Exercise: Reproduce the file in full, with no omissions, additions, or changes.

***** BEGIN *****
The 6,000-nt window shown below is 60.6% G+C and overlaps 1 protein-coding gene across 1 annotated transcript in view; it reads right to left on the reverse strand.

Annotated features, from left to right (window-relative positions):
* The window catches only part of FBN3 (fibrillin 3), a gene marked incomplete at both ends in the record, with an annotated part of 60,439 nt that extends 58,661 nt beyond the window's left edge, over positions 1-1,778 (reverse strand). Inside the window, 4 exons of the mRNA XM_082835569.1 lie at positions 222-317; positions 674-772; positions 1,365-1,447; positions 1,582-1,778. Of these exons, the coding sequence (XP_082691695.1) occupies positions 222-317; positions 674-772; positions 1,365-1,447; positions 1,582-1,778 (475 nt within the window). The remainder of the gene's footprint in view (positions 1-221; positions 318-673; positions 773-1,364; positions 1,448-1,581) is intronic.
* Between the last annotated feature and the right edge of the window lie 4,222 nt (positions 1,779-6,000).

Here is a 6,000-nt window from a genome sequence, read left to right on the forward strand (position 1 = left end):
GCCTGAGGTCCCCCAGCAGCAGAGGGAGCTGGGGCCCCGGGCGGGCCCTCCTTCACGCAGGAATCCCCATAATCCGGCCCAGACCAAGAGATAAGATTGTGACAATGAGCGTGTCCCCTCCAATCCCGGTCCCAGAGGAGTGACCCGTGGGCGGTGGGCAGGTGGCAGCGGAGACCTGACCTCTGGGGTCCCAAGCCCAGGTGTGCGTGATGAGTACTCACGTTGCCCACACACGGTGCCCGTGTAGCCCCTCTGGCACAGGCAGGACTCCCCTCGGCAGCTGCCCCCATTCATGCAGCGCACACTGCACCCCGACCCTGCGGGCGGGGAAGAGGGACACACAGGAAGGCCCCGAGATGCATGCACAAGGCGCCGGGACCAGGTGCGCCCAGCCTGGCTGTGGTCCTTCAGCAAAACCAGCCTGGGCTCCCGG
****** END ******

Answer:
The 6,000-nt window shown below is 60.6% G+C and overlaps 1 protein-coding gene across 1 annotated transcript in view; it reads right to left on the reverse strand.

Annotated features, from left to right (window-relative positions):
* The window catches only part of FBN3 (fibrillin 3), a gene marked incomplete at both ends in the record, with an annotated part of 60,439 nt that extends 58,661 nt beyond the window's left edge, over positions 1-1,778 (reverse strand). Inside the window, 4 exons of the mRNA XM_082835569.1 lie at positions 222-317; positions 674-772; positions 1,365-1,447; positions 1,582-1,778. Of these exons, the coding sequence (XP_082691695.1) occupies positions 222-317; positions 674-772; positions 1,365-1,447; positions 1,582-1,778 (475 nt within the window). The remainder of the gene's footprint in view (positions 1-221; positions 318-673; positions 773-1,364; positions 1,448-1,581) is intronic.
* Between the last annotated feature and the right edge of the window lie 4,222 nt (positions 1,779-6,000).

Here is a 6,000-nt window from a genome sequence, read left to right on the forward strand (position 1 = left end):
GCCTGAGGTCCCCCAGCAGCAGAGGGAGCTGGGGCCCCGGGCGGGCCCTCCTTCACGCAGGAATCCCCATAATCCGGCCCAGACCAAGAGATAAGATTGTGACAATGAGCGTGTCCCCTCCAATCCCGGTCCCAGAGGAGTGACCCGTGGGCGGTGGGCAGGTGGCAGCGGAGACCTGACCTCTGGGGTCCCAAGCCCAGGTGTGCGTGATGAGTACTCACGTTGCCCACACACGGTGCCCGTGTAGCCCCTCTGGCACAGGCAGGACTCCCCTCGGCAGCTGCCCCCATTCATGCAGCGCACACTGCACCCCGACCCTGCGGGCGGGGAAGAGGGACACACAGGAAGGCCCCGAGATGCATGCACAAGGCGCCGGGACCAGGTGCGCCCAGCCTGGCTGTGGTCCTTCAGCAAAACCAGCCTGGGCTCCCGG